Unfortunately, many of the sentiments that make the English so agreeable – their diffidence, tolerance, witty detachment – mean that “nice” anti-Semitism is practically bred in the bone. It’s a condition that has less in common with bomb-throwing than with the reluctance of most people to tell off those who are discourteous or disgusting in public, with the results we know. Just as the “nice” passengers on the bus or train turn themselves into zombies when others start shouting obscenities, the nice guests at the dinner party pretend, at an awkward moment, that they have heard nothing amiss.

Another friend was at such a party when a turn in the conversation made it relevant for her to say she was Jewish.

A man asked, “You’re Israeli?”

“No,” she said, “I’m English.”

When he asked her to explain this apparent paradox, she said that she and her parents had been born here. “But,” her interlocutor continued, struggling with this concept, “you’re different from the rest of us.”

When no one else said anything, my friend decided it was time to leave. She knew that there was no point in challenging the company, or taking up the matter with the hostess later, because, like me, she had done so in her youth and met only embarrassment and resentment. Why, we were asked each time, did we (and not the person who had made the remark) have to create unpleasantness?

I can understand the reluctance to turn an amusing evening into a trial for thought crime. But the riposte to bigots need not be solemn and drawn-out. Once my fork stopped halfway to my mouth when a film director’s bimbo girlfriend came out with an offensive characterisation of Jews, which she followed with the defence: “But I’m not anti-Semitic. No one can say that I’m anti-Semitic.”

A Gentile screenwriter replied: “I’m afraid, dear, I’ll be the judge of that,” and got a laugh. I then got a bigger laugh with, “No, I’ll be the judge of that,” and we moved on.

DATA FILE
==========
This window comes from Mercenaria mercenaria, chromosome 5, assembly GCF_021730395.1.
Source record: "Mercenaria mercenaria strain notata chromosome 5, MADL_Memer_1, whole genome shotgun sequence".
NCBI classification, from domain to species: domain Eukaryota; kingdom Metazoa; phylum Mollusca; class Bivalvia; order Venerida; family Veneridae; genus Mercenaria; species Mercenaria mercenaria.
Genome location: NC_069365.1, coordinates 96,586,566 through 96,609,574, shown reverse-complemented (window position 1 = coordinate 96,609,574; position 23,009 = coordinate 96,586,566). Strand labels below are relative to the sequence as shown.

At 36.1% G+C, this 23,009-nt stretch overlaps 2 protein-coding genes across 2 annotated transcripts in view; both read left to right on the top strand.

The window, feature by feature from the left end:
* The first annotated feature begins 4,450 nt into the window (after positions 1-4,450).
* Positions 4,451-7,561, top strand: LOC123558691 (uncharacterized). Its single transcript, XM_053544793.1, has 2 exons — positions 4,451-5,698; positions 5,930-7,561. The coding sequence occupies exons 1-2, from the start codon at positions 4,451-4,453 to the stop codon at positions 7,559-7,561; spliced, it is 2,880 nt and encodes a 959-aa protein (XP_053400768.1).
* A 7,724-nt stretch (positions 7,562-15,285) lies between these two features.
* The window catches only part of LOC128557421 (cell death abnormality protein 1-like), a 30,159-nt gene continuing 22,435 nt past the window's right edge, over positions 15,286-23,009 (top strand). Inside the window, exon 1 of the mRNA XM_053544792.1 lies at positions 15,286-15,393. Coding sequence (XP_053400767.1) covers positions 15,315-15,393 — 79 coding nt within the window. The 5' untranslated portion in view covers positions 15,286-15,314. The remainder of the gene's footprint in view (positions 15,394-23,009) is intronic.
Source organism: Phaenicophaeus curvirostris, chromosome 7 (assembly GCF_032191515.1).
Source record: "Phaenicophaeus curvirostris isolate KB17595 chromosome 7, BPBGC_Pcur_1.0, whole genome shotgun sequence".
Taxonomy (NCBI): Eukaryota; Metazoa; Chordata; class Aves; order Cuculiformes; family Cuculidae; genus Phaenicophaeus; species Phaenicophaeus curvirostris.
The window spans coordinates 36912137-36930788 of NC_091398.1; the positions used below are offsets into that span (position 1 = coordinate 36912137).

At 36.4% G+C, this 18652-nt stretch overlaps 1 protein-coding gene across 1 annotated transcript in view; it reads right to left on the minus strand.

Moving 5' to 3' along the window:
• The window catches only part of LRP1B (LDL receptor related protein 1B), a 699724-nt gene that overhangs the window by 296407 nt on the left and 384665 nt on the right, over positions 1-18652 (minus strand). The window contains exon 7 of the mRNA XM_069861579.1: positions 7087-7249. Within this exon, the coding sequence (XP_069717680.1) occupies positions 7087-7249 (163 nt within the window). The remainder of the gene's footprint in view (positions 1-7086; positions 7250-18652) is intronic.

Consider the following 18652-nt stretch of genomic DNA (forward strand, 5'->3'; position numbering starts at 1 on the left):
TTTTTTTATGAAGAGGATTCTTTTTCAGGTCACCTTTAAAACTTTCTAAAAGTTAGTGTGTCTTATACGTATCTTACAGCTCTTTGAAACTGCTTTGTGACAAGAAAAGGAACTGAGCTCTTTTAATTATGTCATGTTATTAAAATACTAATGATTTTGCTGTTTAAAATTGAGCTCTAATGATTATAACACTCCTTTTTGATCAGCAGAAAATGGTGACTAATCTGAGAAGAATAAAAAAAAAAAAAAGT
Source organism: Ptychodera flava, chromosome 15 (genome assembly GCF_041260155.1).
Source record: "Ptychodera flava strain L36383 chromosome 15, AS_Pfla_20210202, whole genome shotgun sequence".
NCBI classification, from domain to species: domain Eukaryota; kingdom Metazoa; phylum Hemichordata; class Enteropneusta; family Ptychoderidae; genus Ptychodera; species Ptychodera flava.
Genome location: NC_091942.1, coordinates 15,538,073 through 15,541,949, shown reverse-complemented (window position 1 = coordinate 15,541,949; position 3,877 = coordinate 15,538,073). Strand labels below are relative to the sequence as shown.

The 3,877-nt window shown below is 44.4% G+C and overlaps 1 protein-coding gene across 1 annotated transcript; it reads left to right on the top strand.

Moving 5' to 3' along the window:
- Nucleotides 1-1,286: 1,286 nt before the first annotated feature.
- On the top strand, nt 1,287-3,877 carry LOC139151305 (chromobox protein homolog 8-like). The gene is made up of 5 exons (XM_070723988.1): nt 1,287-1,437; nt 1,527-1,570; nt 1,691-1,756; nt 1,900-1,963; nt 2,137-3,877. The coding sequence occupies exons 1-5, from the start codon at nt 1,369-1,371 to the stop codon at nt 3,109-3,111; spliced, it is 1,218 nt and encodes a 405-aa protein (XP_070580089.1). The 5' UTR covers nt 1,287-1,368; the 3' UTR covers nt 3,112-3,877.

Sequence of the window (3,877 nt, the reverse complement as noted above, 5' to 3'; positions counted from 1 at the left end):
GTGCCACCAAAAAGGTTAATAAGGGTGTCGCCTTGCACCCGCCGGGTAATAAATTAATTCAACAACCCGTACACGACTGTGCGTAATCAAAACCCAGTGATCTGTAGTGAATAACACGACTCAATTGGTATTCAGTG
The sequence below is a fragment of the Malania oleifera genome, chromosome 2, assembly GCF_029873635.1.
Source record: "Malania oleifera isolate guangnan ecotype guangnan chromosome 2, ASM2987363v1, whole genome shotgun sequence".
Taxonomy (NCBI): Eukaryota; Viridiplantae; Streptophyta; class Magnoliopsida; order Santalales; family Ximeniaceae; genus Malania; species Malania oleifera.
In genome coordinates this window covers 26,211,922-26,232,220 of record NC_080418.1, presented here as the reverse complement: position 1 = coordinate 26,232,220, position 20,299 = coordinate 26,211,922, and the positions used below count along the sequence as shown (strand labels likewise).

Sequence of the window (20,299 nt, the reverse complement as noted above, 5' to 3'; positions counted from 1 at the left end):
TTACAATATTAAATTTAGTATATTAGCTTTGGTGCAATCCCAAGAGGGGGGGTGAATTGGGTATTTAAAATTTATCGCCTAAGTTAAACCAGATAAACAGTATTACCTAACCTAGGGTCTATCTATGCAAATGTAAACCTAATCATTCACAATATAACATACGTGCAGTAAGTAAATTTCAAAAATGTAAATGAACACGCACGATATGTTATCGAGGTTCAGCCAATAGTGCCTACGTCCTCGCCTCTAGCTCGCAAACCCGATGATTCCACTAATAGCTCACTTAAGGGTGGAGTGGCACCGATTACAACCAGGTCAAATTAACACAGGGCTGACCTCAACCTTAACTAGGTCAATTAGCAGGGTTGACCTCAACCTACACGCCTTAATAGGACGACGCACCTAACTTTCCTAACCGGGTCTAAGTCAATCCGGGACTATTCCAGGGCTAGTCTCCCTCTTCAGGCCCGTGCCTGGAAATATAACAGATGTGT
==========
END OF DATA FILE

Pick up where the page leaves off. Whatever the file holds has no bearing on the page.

People may sometimes be deterred from objecting to remarks about Jews because they don’t feel qualified to judge whether the comments are true. But it is not necessary to know a raft of facts before you challenge a statement. You need only refuse to accept it unquestioningly. Be suspicious, I would urge you, of statistics that are presented as carrying intrinsic moral weight. (You hear a flagrant example of the current rush to judgement from people who want to arouse horror by pointing out how much higher the Palestinian casualty toll is than the Israeli. In response to their “That’s so not fair!” one might mention that German deaths in the Second World War were many more than deaths of US and UK forces and civilians. Should one, therefore . . .) And anyone announcing, with sanctimonious condescension, that the Jews today are just like the Nazis of yesterday should be handed a history book and asked: “Do Israelis do this?”

I should not like to leave the impression that my life in England has been characterised by anti-Semitic prejudice and hatred. Far from it; I have enjoyed prosperity and pleasure here, and my Jewish friends would say the same. But the intelligence and good manners we have known so much of the time make even more shocking those moments when they fall away. We wish that more of you would speak up when you hear ignorance and nastiness paraded, and not remain silent, like spectators to a crime, though the crime in this case hasn’t happened. Not yet.

Rhoda Koenig is a former nightclub singer, travel writer, literary editor and theatre critic for Punch and the Independent

This article first appeared in the 09 March 2009 issue of the New Statesman, Planet Overload

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The lost magic of England

The great conservative journalist Peregrine Worsthorne reflects on a long life at the heart of the establishment.

In a recent editorial meeting, our subscriptions manager happened to mention that Peregrine Worsthorne was still a New Statesman subscriber. A former editor of the Sunday Telegraph and, during a long Fleet Street career, a self-styled “romantic reactionary” scourge of liberals and liberalism, Worsthorne used to be something of a pantomime villain for the left, a role he delighted in. He had close friends among the “Peterhouse right”, the group of High Tory intellectuals who gathered around Maurice Cowling at the small, conspiratorial Cambridge college. He was a frequent contributor to Encounter (which turned out to be funded by the CIA) and an ardent cold warrior. His social conservatism and lofty affectations offended lefty Islingtonian sensibilities. On several occasions he was the Guardian’s reviewer of choice for its annual collection of journalism, The Bedside Guardian, and he invariably delivered the required scornful appraisal while praising its witty television critic, Nancy Banks-Smith. There is no suggestion, he wrote in 1981, that the “Guardian ever sees itself as part of the problem; itself as having some responsibility for the evils its writers described so well”.